‘But Humanity, in its desire for comfort, had over-reached itself. It had exploited the riches of nature too far. Quietly and complacently, it was sinking into decadence, and progress had come to mean the progress of the Machine.’

– E. M. Forster, The Machine Stops, 1909

Whilst Vashti, the main protagonist, is in complete isolation, she is never alone. The Machine connects her to the world and although she can select ‘the isolation knob, so that no one else could speak to her,’ the hum of the Machine is eternal. In fact, when the Machine inevitably stops, the silence kills ‘many thousands of people outright,’ for they have never known ‘the silence which is the voice of the earth and of the generations who have gone.’ Connection is infinite, and Vashti knows ‘several thousand people.’

However, just as Margaret Schlegel remarks in Howards End, ‘The more people one knows the easier it becomes to replace them.’ Too many connections devalues each one in a kind of emotional hyperinflation. For the Schlegels, this is the constant danger of London; for Vashti it is the inevitable by-product of remote communication technology, and something that she has been indoctrinated to approve of.

There are a number of prominent modern parallels here. Today, people tout the benefits of disconnection as if it were an antidote to a social problem. Many of us need to remind ourselves to ‘unplug,’ to select the isolation knob, so that we might be present in the moment, or simply alone, and this is no easy task. For some, disconnection induces anxiety, a fear of missing out, a sense of isolation. So whilst hyperconnectivity is isolating in the way that it denies direct, personal experience, we have to isolate ourselves even further just to get away from it. It’s an absurd paradox.

From the isolation of our smartphone bubble, our hexagonal cell, we can discuss, arrange, meet, read, watch, remember, create, destroy, repair, buy. We needn’t interact on a human level to achieve any of this. As technology becomes more autonomous and the boundaries between reality and technology become blurred, we will lose more direct experience – that fragment of connection that is fundamental to our humanity. In The Machine Stops, Vashti is crippled by ‘the terrors of direct experience.’ She has spent so long connected to the machine that personal interaction has become obsolete.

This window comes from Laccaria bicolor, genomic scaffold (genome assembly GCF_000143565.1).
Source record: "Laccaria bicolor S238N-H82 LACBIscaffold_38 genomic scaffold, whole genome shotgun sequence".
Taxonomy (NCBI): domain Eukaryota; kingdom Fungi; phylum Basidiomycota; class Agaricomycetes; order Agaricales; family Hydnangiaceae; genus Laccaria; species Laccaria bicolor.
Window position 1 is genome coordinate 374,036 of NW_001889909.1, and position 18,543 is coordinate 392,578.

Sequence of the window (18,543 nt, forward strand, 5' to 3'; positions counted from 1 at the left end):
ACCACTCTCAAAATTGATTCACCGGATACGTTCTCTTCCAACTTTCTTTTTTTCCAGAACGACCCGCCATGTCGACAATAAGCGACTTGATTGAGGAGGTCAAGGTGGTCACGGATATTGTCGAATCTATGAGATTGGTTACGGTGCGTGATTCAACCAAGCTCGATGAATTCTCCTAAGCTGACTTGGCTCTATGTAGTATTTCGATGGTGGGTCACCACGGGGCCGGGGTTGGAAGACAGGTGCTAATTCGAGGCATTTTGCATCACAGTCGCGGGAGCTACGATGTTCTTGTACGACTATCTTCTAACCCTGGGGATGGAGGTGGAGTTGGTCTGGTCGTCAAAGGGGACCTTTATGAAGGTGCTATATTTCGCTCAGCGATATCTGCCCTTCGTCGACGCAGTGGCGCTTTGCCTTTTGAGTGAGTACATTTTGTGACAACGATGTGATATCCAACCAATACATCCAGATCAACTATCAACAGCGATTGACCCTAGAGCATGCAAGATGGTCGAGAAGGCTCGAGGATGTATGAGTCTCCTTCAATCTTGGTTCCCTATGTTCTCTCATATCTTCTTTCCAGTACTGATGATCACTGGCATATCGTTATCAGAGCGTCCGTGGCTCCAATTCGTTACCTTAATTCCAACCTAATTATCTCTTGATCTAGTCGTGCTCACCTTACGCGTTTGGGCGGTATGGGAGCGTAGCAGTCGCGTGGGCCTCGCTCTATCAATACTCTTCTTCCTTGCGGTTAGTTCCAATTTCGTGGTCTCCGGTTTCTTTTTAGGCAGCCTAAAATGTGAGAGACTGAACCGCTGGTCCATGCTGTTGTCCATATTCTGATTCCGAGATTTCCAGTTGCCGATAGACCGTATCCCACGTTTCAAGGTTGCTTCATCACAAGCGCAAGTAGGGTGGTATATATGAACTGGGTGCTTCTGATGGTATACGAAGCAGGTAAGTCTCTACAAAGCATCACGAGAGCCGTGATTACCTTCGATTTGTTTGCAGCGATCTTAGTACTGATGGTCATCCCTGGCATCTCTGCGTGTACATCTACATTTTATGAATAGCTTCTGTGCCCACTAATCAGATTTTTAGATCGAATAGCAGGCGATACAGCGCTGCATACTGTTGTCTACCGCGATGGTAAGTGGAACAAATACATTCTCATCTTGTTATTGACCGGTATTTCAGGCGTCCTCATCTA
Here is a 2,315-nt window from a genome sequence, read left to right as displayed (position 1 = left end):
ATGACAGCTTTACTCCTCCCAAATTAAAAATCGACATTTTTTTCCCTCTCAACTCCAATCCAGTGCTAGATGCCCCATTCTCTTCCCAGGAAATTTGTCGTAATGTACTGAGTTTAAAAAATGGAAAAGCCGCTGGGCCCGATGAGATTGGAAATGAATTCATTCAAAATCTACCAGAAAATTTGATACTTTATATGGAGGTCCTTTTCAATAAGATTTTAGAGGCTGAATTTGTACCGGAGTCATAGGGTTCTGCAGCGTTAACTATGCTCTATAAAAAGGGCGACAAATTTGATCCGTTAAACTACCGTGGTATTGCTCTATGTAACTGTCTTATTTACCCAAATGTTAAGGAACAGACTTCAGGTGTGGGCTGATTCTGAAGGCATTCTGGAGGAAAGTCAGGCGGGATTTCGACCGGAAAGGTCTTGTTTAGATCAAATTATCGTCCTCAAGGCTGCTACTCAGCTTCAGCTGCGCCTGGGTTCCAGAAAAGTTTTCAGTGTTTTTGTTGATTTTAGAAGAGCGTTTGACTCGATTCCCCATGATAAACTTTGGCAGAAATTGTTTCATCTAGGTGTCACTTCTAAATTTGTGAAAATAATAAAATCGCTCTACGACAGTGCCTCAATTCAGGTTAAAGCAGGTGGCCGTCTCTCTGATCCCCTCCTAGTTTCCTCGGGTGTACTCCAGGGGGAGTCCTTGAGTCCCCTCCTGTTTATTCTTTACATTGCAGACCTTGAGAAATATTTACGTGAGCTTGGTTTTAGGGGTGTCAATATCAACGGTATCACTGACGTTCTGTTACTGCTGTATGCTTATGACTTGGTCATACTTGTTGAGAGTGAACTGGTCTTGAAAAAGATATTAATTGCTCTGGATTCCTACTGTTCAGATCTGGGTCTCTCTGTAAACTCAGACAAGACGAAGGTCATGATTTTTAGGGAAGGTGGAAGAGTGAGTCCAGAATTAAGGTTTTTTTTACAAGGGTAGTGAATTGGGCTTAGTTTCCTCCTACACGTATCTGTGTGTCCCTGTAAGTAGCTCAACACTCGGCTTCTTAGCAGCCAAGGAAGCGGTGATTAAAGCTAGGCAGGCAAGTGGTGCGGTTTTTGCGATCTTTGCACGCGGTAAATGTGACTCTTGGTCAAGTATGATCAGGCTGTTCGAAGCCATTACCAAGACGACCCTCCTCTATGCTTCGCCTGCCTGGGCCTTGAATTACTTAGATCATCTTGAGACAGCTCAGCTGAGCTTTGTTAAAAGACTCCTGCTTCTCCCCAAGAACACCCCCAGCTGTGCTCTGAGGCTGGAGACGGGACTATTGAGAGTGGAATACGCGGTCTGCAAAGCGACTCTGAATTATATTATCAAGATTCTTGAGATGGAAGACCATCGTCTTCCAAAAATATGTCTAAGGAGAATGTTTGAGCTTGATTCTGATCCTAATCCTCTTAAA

Autonomous technology only intensifies this risk. It takes away a fundamental aspect of our humanity – the need to think and act for ourselves. In the story, the Machine uses its ubiquity for surveillance and mind control, systematically devaluing every aspect of humanity by rendering it useless through advance. Our ubiquitous technology is already being used for surveillance. Before long, it too could be used to deny us basic human rights.

This degradation of humanity comes to a head in The Machine Stops when Vashti admits that ‘she would sometimes ask for Euthanasia herself. But the death-rate was not permitted to exceed the birth-rate, and the Machine had hitherto refused it to her.’ Although this might seem like an extreme depiction, we are reminded of Anne, the retired art teacher who chose euthanasia just last week because she had ‘grown weary of the pace of modern life’ and of how technology had changed society. Anne, who did not want to give her last name, believed that people were becoming robots attached to their gadgets. ‘They say adapt or die,’ she said, ‘At my age, I feel I can’t adapt, because the new age is not an age that I grew up to understand.’

It is difficult to digest, but the truth is that our society has become a dystopian science fiction of sorts. We are disregarding the plight of our environment in order to advance. We are disregarding our humanity in order to connect. Our devotion to technology is borderline theological and our desensitisation impacts our ability to relate to the natural. We are all well aware of the dangers of that by now. Indeed, the repercussions of the industrial-technological age can already be felt the world over and the more we surround ourselves with a virtual reality controlled by machines that are infinitely smarter than ourselves, the more out of touch we become with the reality of our situation.

Forster felt this stronger than most. His whole ideology rests on ‘the building of a rainbow bridge’ that would reconcile our societal need to progress with our propensity for unconditional love. That latter aspect, although such a primordial compulsion, anchors our humanity and our ability to connect in a way that progresses both man and machine.

‘I am dying – but we touch, we talk, not through the Machine.’

Emily Buchanan is a writer and digital editor living in Norwich. An interest in history and literature lends itself to an affection for long-form content, and specialisms include environmental policy, international affairs and sociology. Emily is a blogger for the Huffington Post, an employability speaker and an aspiring fiction writer. You can follow her on Twitter.


If you enjoyed the above, here is a video of The Machine Stops from Out of the Unknown in 1966. Enjoy!


  1. Angela O'Donnell says

    Utterly fascinating article. I feel invigorated by your view points. Thank you. Got a feeling the two books that you reference are soon going to be added to my list of ‘most jarring and influencial reads’, along with Fahrenheit 451 and 1984.
    And I have often said that I feel Facebook commodifies friendships – even the real ones. I might have to do something about this…